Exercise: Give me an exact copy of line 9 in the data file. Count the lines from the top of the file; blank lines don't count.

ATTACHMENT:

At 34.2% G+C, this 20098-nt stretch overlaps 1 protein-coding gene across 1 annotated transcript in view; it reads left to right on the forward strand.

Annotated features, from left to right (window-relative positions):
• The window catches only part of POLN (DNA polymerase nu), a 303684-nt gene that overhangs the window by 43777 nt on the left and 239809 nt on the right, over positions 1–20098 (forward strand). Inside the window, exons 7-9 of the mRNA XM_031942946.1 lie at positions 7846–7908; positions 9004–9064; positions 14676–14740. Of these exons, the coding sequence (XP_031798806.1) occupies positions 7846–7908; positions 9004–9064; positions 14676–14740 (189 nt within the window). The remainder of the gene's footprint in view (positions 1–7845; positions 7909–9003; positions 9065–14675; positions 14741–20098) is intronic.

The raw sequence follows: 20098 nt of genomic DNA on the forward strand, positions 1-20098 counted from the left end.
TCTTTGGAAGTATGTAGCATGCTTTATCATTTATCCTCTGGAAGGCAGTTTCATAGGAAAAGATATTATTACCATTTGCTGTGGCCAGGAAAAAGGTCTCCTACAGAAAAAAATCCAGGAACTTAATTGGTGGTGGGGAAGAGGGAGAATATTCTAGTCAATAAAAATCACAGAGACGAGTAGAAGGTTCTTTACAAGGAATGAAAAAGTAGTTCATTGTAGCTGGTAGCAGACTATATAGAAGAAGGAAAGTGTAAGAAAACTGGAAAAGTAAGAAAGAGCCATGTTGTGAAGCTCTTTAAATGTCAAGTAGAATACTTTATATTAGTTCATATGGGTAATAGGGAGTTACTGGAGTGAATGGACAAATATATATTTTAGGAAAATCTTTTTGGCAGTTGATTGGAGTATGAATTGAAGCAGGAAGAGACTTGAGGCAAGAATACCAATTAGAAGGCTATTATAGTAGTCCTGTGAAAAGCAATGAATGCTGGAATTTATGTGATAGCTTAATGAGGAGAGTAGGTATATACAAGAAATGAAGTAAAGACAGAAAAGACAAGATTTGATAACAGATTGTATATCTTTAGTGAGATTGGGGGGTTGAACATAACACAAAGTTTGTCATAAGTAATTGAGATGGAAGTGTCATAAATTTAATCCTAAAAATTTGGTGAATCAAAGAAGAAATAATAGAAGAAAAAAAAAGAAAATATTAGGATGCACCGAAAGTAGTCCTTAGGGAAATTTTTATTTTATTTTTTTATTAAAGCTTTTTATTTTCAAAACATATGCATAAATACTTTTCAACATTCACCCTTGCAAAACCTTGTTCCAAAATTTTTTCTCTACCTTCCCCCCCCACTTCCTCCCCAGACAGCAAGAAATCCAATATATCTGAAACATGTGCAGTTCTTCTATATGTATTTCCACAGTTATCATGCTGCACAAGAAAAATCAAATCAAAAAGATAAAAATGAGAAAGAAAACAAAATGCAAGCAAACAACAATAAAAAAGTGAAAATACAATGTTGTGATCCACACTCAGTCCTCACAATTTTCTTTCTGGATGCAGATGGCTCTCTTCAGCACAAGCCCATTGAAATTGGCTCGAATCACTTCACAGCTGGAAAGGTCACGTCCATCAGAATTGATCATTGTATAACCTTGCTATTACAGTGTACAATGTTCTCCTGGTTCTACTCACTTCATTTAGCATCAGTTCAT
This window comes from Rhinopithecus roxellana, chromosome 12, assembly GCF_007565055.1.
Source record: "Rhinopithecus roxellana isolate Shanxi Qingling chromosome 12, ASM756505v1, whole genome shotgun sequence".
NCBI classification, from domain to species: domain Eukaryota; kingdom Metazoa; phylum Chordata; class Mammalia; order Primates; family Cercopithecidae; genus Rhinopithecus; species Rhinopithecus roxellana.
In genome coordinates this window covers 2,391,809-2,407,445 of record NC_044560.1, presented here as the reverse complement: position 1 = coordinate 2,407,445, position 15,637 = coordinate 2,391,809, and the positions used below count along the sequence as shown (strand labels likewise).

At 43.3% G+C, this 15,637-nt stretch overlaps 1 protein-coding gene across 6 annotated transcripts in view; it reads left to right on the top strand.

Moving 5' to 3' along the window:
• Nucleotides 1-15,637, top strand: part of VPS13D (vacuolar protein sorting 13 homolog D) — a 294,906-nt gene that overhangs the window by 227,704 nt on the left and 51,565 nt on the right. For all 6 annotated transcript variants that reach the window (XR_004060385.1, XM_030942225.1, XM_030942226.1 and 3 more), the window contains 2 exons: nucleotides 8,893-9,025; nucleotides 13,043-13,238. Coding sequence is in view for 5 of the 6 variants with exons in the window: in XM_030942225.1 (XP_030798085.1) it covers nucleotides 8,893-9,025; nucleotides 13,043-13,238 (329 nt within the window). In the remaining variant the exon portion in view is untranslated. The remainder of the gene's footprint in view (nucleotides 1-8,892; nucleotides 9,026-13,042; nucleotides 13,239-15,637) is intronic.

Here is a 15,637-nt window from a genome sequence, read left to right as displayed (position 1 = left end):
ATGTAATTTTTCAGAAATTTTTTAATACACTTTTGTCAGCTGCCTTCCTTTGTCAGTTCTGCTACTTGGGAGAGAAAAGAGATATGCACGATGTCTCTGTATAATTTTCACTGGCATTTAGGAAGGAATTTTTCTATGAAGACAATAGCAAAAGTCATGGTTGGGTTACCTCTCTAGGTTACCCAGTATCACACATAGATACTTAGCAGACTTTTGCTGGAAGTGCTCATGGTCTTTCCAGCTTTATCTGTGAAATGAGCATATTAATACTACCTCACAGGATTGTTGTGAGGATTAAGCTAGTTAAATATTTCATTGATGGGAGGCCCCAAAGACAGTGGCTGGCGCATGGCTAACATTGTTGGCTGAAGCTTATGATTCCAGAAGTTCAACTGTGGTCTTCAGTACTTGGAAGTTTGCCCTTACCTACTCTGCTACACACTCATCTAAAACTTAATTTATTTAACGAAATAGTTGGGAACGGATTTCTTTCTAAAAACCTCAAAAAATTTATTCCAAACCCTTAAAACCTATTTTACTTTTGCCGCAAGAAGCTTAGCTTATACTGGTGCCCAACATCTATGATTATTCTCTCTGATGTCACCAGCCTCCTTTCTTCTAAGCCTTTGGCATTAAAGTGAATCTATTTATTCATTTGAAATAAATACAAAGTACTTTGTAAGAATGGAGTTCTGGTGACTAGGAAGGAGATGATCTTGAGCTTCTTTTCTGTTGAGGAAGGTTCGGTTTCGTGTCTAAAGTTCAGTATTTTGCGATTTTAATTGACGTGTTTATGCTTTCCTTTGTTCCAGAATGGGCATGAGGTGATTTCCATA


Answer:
In genome coordinates this window covers 2,391,809-2,407,445 of record NC_044560.1, presented here as the reverse complement: position 1 = coordinate 2,407,445, position 15,637 = coordinate 2,391,809, and the positions used below count along the sequence as shown (strand labels likewise).